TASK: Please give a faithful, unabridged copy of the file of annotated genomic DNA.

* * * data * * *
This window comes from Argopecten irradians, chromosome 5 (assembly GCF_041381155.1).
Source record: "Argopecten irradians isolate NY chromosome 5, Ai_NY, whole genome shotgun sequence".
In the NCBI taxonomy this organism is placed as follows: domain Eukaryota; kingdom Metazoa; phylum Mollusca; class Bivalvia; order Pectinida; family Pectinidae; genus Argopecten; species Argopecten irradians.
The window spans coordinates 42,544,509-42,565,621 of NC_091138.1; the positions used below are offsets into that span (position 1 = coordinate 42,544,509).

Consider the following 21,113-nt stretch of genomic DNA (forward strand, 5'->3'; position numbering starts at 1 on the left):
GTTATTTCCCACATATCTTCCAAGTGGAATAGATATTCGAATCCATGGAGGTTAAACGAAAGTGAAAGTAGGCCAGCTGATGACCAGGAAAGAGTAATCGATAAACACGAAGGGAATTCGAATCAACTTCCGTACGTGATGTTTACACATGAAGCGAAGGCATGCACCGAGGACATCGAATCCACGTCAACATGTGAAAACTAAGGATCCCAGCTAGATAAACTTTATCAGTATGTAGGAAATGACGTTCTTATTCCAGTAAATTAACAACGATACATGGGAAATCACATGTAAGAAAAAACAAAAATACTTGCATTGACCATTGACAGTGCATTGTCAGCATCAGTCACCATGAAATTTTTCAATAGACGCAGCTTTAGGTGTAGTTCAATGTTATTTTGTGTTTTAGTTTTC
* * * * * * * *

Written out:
This window comes from Argopecten irradians, chromosome 5 (assembly GCF_041381155.1).
Source record: "Argopecten irradians isolate NY chromosome 5, Ai_NY, whole genome shotgun sequence".
In the NCBI taxonomy this organism is placed as follows: domain Eukaryota; kingdom Metazoa; phylum Mollusca; class Bivalvia; order Pectinida; family Pectinidae; genus Argopecten; species Argopecten irradians.
The window spans coordinates 42,544,509-42,565,621 of NC_091138.1; the positions used below are offsets into that span (position 1 = coordinate 42,544,509).

Consider the following 21,113-nt stretch of genomic DNA (forward strand, 5'->3'; position numbering starts at 1 on the left):
GTTATTTCCCACATATCTTCCAAGTGGAATAGATATTCGAATCCATGGAGGTTAAACGAAAGTGAAAGTAGGCCAGCTGATGACCAGGAAAGAGTAATCGATAAACACGAAGGGAATTCGAATCAACTTCCGTACGTGATGTTTACACATGAAGCGAAGGCATGCACCGAGGACATCGAATCCACGTCAACATGTGAAAACTAAGGATCCCAGCTAGATAAACTTTATCAGTATGTAGGAAATGACGTTCTTATTCCAGTAAATTAACAACGATACATGGGAAATCACATGTAAGAAAAAACAAAAATACTTGCATTGACCATTGACAGTGCATTGTCAGCATCAGTCACCATGAAATTTTTCAATAGACGCAGCTTTAGGTGTAGTTCAATGTTATTTTGTGTTTTAGTTTTC